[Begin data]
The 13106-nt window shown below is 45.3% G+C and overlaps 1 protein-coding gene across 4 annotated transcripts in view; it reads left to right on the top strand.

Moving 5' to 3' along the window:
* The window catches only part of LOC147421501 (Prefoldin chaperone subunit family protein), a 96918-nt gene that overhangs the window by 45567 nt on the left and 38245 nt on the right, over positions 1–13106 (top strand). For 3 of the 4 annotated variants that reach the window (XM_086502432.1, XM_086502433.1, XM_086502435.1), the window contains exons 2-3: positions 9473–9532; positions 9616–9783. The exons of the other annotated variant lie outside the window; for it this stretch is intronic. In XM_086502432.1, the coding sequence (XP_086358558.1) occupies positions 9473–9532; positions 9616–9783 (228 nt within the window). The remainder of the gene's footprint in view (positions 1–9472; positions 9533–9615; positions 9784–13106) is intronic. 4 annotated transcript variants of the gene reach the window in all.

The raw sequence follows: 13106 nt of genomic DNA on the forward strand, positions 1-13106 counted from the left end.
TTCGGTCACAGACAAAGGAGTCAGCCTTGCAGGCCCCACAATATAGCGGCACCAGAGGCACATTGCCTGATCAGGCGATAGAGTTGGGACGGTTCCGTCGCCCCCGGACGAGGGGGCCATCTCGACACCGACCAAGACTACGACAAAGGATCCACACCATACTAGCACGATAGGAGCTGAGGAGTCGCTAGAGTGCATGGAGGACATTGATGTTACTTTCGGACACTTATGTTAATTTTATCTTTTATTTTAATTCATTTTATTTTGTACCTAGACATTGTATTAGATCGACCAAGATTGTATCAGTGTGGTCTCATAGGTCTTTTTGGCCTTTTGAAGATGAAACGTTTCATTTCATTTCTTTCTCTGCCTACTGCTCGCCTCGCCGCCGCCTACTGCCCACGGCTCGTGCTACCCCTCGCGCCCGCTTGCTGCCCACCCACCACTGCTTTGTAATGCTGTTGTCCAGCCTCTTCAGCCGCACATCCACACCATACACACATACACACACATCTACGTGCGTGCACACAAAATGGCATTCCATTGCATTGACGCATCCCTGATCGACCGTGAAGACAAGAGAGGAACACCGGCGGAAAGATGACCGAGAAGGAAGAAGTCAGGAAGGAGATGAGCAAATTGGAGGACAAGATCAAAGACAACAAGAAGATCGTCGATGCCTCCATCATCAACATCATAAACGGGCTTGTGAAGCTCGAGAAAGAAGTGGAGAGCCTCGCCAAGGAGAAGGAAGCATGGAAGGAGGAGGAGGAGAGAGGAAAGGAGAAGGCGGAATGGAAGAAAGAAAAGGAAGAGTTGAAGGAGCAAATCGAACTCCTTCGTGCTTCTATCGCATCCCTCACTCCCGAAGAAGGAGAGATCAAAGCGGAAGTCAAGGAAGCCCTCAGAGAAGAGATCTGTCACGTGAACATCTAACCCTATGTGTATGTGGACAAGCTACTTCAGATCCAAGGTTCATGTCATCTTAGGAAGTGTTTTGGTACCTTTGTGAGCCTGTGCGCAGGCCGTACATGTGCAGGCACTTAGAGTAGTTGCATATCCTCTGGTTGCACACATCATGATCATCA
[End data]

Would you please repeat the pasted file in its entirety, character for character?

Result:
The 13106-nt window shown below is 45.3% G+C and overlaps 1 protein-coding gene across 4 annotated transcripts in view; it reads left to right on the top strand.

Moving 5' to 3' along the window:
* The window catches only part of LOC147421501 (Prefoldin chaperone subunit family protein), a 96918-nt gene that overhangs the window by 45567 nt on the left and 38245 nt on the right, over positions 1–13106 (top strand). For 3 of the 4 annotated variants that reach the window (XM_086502432.1, XM_086502433.1, XM_086502435.1), the window contains exons 2-3: positions 9473–9532; positions 9616–9783. The exons of the other annotated variant lie outside the window; for it this stretch is intronic. In XM_086502432.1, the coding sequence (XP_086358558.1) occupies positions 9473–9532; positions 9616–9783 (228 nt within the window). The remainder of the gene's footprint in view (positions 1–9472; positions 9533–9615; positions 9784–13106) is intronic. 4 annotated transcript variants of the gene reach the window in all.

The raw sequence follows: 13106 nt of genomic DNA on the forward strand, positions 1-13106 counted from the left end.
TTCGGTCACAGACAAAGGAGTCAGCCTTGCAGGCCCCACAATATAGCGGCACCAGAGGCACATTGCCTGATCAGGCGATAGAGTTGGGACGGTTCCGTCGCCCCCGGACGAGGGGGCCATCTCGACACCGACCAAGACTACGACAAAGGATCCACACCATACTAGCACGATAGGAGCTGAGGAGTCGCTAGAGTGCATGGAGGACATTGATGTTACTTTCGGACACTTATGTTAATTTTATCTTTTATTTTAATTCATTTTATTTTGTACCTAGACATTGTATTAGATCGACCAAGATTGTATCAGTGTGGTCTCATAGGTCTTTTTGGCCTTTTGAAGATGAAACGTTTCATTTCATTTCTTTCTCTGCCTACTGCTCGCCTCGCCGCCGCCTACTGCCCACGGCTCGTGCTACCCCTCGCGCCCGCTTGCTGCCCACCCACCACTGCTTTGTAATGCTGTTGTCCAGCCTCTTCAGCCGCACATCCACACCATACACACATACACACACATCTACGTGCGTGCACACAAAATGGCATTCCATTGCATTGACGCATCCCTGATCGACCGTGAAGACAAGAGAGGAACACCGGCGGAAAGATGACCGAGAAGGAAGAAGTCAGGAAGGAGATGAGCAAATTGGAGGACAAGATCAAAGACAACAAGAAGATCGTCGATGCCTCCATCATCAACATCATAAACGGGCTTGTGAAGCTCGAGAAAGAAGTGGAGAGCCTCGCCAAGGAGAAGGAAGCATGGAAGGAGGAGGAGGAGAGAGGAAAGGAGAAGGCGGAATGGAAGAAAGAAAAGGAAGAGTTGAAGGAGCAAATCGAACTCCTTCGTGCTTCTATCGCATCCCTCACTCCCGAAGAAGGAGAGATCAAAGCGGAAGTCAAGGAAGCCCTCAGAGAAGAGATCTGTCACGTGAACATCTAACCCTATGTGTATGTGGACAAGCTACTTCAGATCCAAGGTTCATGTCATCTTAGGAAGTGTTTTGGTACCTTTGTGAGCCTGTGCGCAGGCCGTACATGTGCAGGCACTTAGAGTAGTTGCATATCCTCTGGTTGCACACATCATGATCATCA